Derek Scally: It pays to court the Germans
A sustainable engagement with Germany is a timely investment in a changing Europe, and a wise insurance policy in an uncertain world
Minister for Culture Josepha Madigan: she wowed an audience with a speech in fluent German to open Dublin’s Goethe Institute
Just 18 days after the UK voted to leave the EU in June 2016, Taoiseach Enda Kenny was on a plane to Berlin. He had two messages for Angela Merkel and the assembled German press in the chancellery: Dublin would not accept a hard border with Northern Ireland, and the Republic was staying in the EU.
The 2½ years since have been about hammering home these points in any European capital that would listen. And in spite of capacity-sapping talks on the first point – Brexit, border and backstop – the Department of Foreign Affairs and other government departments have been working quietly to make good on the second.
On Thursday, while most of Europe was glued to the slow-motion political car crash in London, Dublin’s leading civil servants were planning for Ireland’s post-Brexit future – in Berlin.
Secretaries general from Foreign Affairs, Finance, Business, Enterprise and Innovation and Agriculture all met their opposite number – and each other – for talks and a working lunch. There was no formal agenda but a common interest: how do we work together today, and how can we do more tomorrow?
The UK will always be a crucial partner for Ireland, but it’s never been more important to upgrade other EU partnerships.
After the Brexit vote, Kenny got to Berlin quickly – physically and mentally – to ensure a clear understanding in Germany of potentially cataclysmic consequences for Irish peace, trade and politics because of the UK vote.
In July 2016, eight days before Theresa May was given a cool reception in the chancellery, Merkel acknowledged alongside Kenny the “clearly profound” implications of Brexit for Ireland.
Ahead of an April 2017 summit to agree an EU mandate for Brexit talks, Merkel told the Bundestag there were a “multitude of special interests” on the table, almost too many to mention. And then she name-checked Irish concerns.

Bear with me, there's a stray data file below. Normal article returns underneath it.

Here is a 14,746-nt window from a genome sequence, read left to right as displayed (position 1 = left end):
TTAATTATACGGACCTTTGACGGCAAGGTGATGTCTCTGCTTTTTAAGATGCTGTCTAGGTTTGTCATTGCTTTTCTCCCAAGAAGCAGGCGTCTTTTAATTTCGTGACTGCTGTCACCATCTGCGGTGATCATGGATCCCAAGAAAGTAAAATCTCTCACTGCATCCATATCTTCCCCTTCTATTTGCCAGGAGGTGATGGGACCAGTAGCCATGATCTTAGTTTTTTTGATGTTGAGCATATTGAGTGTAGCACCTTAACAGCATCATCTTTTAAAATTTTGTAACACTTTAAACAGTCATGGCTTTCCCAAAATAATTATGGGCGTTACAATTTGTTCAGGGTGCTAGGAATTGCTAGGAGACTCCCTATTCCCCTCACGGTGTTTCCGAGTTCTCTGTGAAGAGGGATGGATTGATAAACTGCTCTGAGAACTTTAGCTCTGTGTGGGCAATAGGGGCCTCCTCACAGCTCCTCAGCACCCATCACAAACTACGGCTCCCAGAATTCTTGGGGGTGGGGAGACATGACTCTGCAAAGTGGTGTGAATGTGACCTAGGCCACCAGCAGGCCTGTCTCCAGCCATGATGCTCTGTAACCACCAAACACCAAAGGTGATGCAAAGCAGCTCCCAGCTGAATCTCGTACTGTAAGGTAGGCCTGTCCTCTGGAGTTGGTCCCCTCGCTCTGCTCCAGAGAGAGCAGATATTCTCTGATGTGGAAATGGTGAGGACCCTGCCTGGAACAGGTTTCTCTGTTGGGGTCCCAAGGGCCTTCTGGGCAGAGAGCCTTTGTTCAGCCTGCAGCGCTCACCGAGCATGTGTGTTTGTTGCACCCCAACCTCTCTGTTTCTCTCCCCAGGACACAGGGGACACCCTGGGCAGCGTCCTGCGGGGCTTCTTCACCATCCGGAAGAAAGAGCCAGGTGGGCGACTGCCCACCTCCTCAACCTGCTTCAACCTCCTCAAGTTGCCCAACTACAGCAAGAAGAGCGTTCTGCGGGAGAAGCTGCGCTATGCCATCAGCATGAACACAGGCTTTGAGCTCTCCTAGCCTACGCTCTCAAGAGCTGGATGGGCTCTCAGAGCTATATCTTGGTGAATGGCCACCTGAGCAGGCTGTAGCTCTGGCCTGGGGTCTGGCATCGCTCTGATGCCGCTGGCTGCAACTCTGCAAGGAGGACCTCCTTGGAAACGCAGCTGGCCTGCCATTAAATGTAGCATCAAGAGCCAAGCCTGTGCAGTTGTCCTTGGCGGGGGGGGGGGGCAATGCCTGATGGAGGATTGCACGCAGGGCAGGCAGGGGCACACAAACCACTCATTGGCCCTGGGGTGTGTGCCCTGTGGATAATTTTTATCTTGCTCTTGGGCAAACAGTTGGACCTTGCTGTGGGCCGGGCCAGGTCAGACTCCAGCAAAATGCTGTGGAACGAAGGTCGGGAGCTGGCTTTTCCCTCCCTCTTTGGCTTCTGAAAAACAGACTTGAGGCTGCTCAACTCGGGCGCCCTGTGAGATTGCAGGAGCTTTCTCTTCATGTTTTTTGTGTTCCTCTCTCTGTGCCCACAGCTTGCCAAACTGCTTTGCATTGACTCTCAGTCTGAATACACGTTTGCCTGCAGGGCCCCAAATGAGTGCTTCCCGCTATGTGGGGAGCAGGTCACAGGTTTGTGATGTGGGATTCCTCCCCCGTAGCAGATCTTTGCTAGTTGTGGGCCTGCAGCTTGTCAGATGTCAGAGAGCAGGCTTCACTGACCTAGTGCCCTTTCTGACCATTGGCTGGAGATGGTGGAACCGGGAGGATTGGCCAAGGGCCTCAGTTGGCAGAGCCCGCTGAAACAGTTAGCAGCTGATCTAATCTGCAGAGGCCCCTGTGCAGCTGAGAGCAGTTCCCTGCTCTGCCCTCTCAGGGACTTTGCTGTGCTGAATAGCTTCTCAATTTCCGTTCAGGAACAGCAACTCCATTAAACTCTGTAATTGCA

Right and proper
From an Irish perspective this seems only right and proper, commensurate with the level of importance we – as any country – attach to ourselves and our place in the world. But such awareness of a small island and its concerns, 1,700km away in Berlin, is far from a given.
Instead it is a virtue of EU politics whereby, even in a crisis, smaller states can get a hearing from larger partners.
In addition, Berlin’s familiarity with Irish concerns is thanks to the prowess – rarely remarked upon in Ireland – of its politicians and officials in keeping their country and its interests front and centre across the continent.
Now, as the Brexit endgame plays out, there’s a certain irony in how Dublin is proceeding with Berlin: proposing contact formats today that could become co-operation traditions tomorrow – in many cases borrowing models that have proven their worth since they were introduced to improve bilateral ties with London.
Last April in Dublin, foreign minister Heiko Maas helped launch Ireland’s strategic review of relations with Germany alongside Tánaiste Simon Coveney. By all accounts it was a meeting of minds between two politicians who see an urgent need to defend multilateralism and a rules-based international order in the face of new populist, unilateral and nationalist challenges.
The review defined Germany as an “indispensable partner” for Ireland, and proposed a greater effort to bridge the gap to Berlin through language, culture and foreign policy. Seven months on the meat is being put on the bones. A new consulate will open next year in Frankfurt, with another pillar possible in Munich. A new cultural director should take up work in Berlin early next year.
Thursday’s talks between Irish secretaries general and their German counterparts should take place every 18 months, supplemented by more regular meetings of foreign ministry staff, as well as meetings of German and Irish think-tankers.
Looking beyond policy planning, Germany is already Ireland’s biggest partner on key EU research programmes, and both sides are anxious to boost these ties further.
There is talk of closer co-operation at the United Nations, learning how the other operates at the New York body to advance policy.
The last months have also seen talk of Germany and Ireland using the deep roots each already have in Africa to shape EU policy for the region.
In Berlin the Irish Embassy is consolidating existing Irish-German structures – often scattered through Germany’s 16 federal states – and creating new bilateral bridges where none existed before.
To ensure long-term Irish political and civil servant buy-in, however, consolidation and effort is essential in Dublin: in particular for officials and Ministers to learn and use German.
The positive potential was obvious last month: Minister for Culture Josepha Madigan wowed an audience with a speech in fluent German, learned as a student in Austria, to open Dublin’s Goethe Institute.
As the post-Brexit era looms, Irish Ministers are clocking up unprecedented air-miles around the continent to boost bilateral ties. A serious and sustainable engagement with Germany is a timely investment in a changing Europe, and a wise insurance policy in an uncertain world.